Groundwater: The remedy for TIAA Area B which includes Texas Instruments, Arizona Air National Guard, and West-Cap was changed from pump and treat to In-Situ Chemical Oxidation (ISCO) in a Amendment to the Record of Decision that was issued in April 2012. Based on the various pilot tests performed in TIAA Area, it was determined that an ISCO remedy will be a more efficient and cost effective method to restore groundwater. Texas Instruments will be performing an additional minor pilot test with ISCO that will be incorporated into the Remedial Design scheduled for 2013.
4: Arizona Air National Guard
Groundwater: The remedy for TIAA Area B which includes Arizona Air National Guard, Texas Instruments, and West-Cap was changed from pump and treat to In-Situ Chemical Oxidation (ISCO) in April 2012. The previous 150 gpm pump and treat system which started operations in 1997 was shut down in May 2012. The Arizona Air National Guard is currently performing a rebound test on the groundwater extraction system. The Arizona Air National Guard is also installing 2 new wells and the results of the rebound test will be used for its Remedial Design which is expected to be submitted in 2014.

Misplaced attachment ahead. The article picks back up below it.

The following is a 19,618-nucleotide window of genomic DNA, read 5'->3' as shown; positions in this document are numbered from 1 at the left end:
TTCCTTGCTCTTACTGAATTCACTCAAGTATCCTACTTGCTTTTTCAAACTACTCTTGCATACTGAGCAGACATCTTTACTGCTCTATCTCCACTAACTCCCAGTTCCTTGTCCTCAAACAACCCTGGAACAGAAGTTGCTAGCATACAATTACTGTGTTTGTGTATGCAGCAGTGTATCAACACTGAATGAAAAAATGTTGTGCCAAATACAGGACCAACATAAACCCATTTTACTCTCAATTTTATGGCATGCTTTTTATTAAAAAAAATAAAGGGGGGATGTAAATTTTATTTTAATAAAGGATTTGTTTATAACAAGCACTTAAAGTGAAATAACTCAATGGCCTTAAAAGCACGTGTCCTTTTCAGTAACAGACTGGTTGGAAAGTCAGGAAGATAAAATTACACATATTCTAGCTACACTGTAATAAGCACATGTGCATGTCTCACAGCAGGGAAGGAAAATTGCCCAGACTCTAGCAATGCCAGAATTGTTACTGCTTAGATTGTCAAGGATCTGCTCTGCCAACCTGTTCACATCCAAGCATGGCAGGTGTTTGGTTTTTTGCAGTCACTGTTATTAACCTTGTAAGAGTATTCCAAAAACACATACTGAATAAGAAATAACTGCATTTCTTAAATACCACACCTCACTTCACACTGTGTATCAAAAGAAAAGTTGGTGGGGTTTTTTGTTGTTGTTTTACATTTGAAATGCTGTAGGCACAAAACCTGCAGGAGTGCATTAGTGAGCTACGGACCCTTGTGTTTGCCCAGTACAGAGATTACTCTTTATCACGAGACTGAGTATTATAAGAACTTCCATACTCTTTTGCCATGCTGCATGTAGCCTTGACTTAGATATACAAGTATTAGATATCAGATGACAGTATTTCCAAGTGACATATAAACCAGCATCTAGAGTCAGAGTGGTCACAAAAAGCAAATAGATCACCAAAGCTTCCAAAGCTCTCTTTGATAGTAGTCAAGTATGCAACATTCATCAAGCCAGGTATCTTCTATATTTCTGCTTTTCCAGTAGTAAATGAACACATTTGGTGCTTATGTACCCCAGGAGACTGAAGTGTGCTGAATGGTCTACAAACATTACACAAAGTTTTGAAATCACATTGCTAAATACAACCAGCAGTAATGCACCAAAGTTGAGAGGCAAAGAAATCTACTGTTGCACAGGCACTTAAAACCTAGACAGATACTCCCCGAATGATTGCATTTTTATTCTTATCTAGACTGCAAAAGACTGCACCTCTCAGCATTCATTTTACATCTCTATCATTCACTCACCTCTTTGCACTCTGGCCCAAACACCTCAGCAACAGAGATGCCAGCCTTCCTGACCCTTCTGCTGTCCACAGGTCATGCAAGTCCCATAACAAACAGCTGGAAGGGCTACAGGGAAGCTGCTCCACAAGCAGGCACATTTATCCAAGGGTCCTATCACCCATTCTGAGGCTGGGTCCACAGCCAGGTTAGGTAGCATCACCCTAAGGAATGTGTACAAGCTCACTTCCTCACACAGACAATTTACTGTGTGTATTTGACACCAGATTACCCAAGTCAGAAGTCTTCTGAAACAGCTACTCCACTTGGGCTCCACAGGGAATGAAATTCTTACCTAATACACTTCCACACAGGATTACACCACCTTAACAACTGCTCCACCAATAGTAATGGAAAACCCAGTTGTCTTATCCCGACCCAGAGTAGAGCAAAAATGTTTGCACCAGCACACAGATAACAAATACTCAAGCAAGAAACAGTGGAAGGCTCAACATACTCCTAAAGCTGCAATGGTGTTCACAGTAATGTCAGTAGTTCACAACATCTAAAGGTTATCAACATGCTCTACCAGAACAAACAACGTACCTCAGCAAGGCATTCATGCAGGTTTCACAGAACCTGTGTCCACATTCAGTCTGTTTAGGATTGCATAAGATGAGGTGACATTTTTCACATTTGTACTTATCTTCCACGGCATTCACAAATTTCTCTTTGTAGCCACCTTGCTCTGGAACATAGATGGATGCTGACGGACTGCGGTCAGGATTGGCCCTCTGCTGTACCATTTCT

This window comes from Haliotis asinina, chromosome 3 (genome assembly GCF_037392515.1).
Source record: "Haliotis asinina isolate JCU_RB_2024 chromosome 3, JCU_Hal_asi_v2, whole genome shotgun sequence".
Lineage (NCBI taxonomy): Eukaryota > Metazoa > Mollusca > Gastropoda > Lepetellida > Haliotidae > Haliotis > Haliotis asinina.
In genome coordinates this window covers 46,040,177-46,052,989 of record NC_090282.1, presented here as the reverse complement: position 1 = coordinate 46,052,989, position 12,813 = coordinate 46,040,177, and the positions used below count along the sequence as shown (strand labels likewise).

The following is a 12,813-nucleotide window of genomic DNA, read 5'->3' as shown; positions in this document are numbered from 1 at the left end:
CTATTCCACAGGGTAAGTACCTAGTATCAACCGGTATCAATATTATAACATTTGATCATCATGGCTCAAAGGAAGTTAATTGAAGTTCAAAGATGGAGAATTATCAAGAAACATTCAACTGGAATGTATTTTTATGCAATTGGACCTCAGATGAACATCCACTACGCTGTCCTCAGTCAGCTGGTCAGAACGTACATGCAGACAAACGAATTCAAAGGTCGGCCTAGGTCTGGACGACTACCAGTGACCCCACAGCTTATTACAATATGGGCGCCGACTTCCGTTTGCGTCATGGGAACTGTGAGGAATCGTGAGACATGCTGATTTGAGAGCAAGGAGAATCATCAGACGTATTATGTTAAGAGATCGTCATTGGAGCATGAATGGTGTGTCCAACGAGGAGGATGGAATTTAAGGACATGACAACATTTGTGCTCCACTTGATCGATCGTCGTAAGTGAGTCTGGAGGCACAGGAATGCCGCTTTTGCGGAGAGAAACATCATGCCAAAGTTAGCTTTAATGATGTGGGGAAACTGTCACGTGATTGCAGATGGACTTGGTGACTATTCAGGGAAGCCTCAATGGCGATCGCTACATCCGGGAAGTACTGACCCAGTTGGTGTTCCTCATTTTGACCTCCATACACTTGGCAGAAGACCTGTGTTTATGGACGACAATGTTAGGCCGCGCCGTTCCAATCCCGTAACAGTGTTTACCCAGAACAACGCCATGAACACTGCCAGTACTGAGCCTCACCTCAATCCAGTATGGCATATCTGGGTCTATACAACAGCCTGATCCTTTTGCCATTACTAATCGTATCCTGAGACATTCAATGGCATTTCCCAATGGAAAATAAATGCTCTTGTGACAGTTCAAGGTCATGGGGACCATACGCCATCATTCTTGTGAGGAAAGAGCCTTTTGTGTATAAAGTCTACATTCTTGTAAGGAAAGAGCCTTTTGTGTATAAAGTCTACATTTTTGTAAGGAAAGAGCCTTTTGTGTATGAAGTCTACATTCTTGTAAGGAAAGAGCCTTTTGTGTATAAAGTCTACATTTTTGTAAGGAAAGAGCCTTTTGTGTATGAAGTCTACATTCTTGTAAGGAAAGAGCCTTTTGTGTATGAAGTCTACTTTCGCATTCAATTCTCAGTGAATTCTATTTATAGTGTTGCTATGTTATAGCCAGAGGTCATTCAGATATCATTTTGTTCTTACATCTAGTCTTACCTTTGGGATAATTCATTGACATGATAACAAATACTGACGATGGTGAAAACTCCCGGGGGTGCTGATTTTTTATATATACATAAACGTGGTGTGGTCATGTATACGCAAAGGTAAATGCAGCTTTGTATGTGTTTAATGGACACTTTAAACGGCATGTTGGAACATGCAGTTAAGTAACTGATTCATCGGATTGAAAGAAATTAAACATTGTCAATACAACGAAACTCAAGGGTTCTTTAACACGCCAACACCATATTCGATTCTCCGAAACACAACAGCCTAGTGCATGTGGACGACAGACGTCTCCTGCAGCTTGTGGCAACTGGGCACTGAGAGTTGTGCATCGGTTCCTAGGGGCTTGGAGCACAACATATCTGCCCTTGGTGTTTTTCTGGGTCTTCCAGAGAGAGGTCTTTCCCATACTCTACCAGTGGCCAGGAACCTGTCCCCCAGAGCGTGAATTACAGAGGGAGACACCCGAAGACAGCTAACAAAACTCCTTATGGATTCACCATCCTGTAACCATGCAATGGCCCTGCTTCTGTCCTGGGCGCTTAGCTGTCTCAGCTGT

Soils: A SVE soil cleanup began in April 1997 and has removed sixty-four (64) lbs of VOCs to date. The SVE cleanup at this project area was completed in 1998.
5: Airport Property
Groundwater: In 2000, the PRPs began working on the design of a air stripping groundwater treatment system with vapor phased granular activated carbon to clean up a highly contaminated shallow groundwater zone. Due to the existence of pure liquid TCE in the shallow groundwater zone, in a low permeable clay unit underneath the “Three Hangars Area”, EPA has determined that a two-acre region of groundwater cannot be restored to drinking water quality. EPA has required the hydraulic containment of contamination in this two-acre zone in perpetuity. As with all other portions of the aquifer at the TIAA site, the remaining portions of this groundwater unit is set for full restoration to drinking water quality. Construction of this Three Hangars treatment plant was completed in October 2007.
Soils: In 1991 and 1995, the PRPs conducted removals of VOC and polychlorinated biphenyl [PCB] contaminated sludges from this property. In 1997, a PCB soil cleanup removed 10,000 tons of contaminated soil mostly from a nearby residential area. Construction of soil vapor extraction systems to clean up the remaining soils began in 2007. As of November 2012, the field work associated with the PCB Remedy has been completed and currently working on finalization of the reports.